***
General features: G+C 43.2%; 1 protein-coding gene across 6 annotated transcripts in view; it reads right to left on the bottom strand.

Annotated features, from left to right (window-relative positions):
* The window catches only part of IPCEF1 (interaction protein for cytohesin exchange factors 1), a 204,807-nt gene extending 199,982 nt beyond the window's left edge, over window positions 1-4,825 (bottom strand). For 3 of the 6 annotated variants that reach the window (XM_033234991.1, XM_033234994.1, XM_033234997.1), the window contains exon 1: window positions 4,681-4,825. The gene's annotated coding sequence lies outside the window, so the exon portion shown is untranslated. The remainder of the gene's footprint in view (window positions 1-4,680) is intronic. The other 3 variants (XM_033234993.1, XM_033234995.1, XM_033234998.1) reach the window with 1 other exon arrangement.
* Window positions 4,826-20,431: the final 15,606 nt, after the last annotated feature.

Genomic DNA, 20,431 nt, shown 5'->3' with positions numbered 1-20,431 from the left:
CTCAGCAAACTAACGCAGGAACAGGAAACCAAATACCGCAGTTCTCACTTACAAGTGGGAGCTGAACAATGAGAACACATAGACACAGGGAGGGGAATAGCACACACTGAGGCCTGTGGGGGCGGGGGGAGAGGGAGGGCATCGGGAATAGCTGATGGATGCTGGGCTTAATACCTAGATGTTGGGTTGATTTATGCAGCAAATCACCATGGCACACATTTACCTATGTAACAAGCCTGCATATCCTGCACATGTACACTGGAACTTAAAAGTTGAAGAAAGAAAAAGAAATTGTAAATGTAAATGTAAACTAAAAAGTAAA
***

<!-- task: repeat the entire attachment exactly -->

General features: G+C 43.2%; 1 protein-coding gene across 6 annotated transcripts in view; it reads right to left on the bottom strand.

Annotated features, from left to right (window-relative positions):
* The window catches only part of IPCEF1 (interaction protein for cytohesin exchange factors 1), a 204,807-nt gene extending 199,982 nt beyond the window's left edge, over window positions 1-4,825 (bottom strand). For 3 of the 6 annotated variants that reach the window (XM_033234991.1, XM_033234994.1, XM_033234997.1), the window contains exon 1: window positions 4,681-4,825. The gene's annotated coding sequence lies outside the window, so the exon portion shown is untranslated. The remainder of the gene's footprint in view (window positions 1-4,680) is intronic. The other 3 variants (XM_033234993.1, XM_033234995.1, XM_033234998.1) reach the window with 1 other exon arrangement.
* Window positions 4,826-20,431: the final 15,606 nt, after the last annotated feature.

Genomic DNA, 20,431 nt, shown 5'->3' with positions numbered 1-20,431 from the left:
CTCAGCAAACTAACGCAGGAACAGGAAACCAAATACCGCAGTTCTCACTTACAAGTGGGAGCTGAACAATGAGAACACATAGACACAGGGAGGGGAATAGCACACACTGAGGCCTGTGGGGGCGGGGGGAGAGGGAGGGCATCGGGAATAGCTGATGGATGCTGGGCTTAATACCTAGATGTTGGGTTGATTTATGCAGCAAATCACCATGGCACACATTTACCTATGTAACAAGCCTGCATATCCTGCACATGTACACTGGAACTTAAAAGTTGAAGAAAGAAAAAGAAATTGTAAATGTAAATGTAAACTAAAAAGTAAA